Hebrew University, Jerusalem
SIR: I formed the impression, perhaps wrongly, that Marjorie Perloff (Letters, 10 December 1987), in her penetrating critical essay on Robert Lowell (‘Poètex Maudits of the Genteel Tradition’), was contrasting both Lowell and Berryman with a different sort of writer and intellectual in America – one much more aware of current ideas and fashions and more perceptive in responding to them. And very many such intellectuals in America are surely Jewish? – many more than are ‘Mayflower screwballs’.
St Catherine’s College, Oxford
SIR: Others before me have known the dubious privilege of being labelled ‘my friend’ by Craig Raine in the correspondence columns of LRB. I name a hurricane after him; he calls me a pisspot. If this is ‘my friend’ Craig Raine’s grasp of proportionate response, then we should all be glad he hasn’t yet acquired a driving licence. And what is to be done about our uprooted friendship now? I suppose I shall have to agree to edit The Faber Book of Hurricanes.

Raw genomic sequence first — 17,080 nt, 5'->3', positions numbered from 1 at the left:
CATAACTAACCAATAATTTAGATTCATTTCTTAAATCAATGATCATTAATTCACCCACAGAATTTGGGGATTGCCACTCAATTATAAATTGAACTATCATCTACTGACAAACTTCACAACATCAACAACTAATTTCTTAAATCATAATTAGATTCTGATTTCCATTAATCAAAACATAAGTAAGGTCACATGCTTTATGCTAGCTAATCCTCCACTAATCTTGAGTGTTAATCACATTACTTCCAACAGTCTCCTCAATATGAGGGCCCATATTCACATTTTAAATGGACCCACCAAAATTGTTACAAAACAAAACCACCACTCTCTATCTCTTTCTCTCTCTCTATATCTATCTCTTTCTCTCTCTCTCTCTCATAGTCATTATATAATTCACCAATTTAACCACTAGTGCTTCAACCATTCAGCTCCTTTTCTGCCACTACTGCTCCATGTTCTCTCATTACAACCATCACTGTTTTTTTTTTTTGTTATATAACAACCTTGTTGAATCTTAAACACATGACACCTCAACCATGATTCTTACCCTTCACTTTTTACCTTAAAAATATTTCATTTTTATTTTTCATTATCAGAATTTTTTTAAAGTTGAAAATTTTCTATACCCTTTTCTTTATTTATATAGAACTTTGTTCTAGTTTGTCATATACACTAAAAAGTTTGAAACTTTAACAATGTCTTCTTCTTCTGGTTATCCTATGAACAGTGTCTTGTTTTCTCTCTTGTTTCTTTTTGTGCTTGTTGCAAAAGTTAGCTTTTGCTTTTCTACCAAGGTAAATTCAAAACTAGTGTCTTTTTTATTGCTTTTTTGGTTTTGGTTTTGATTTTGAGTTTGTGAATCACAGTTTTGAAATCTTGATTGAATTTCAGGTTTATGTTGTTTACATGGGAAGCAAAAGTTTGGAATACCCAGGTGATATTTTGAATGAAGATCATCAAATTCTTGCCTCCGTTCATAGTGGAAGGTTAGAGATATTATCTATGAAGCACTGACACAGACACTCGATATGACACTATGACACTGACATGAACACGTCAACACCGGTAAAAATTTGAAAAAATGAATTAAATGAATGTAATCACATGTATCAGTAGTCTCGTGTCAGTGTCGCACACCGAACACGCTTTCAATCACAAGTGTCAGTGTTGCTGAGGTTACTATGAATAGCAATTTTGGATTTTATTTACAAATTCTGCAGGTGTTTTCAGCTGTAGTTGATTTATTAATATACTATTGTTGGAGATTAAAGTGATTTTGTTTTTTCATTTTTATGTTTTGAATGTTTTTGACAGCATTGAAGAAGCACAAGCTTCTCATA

Sick of the Parrot
SIR: I’m sorry that Julian Barnes failed to win the Booker Prize for Flaubert’s Parrot in 1984. I was then, and I still am. I am also impatient with his tiresome lamentations on the subject, and with the LRB for giving him space to air them yet again (LRB, 12 November 1987). One would hope that Madrid could have distracted him, but I suppose with a new Spanish joke about parrots, and the Diary opportunity coming near the Booker Prize announcement for 1987, old wounds were opened and he seized another occasion to carry on complaining. Please beg him to stop it.
Northwestern University, Illinois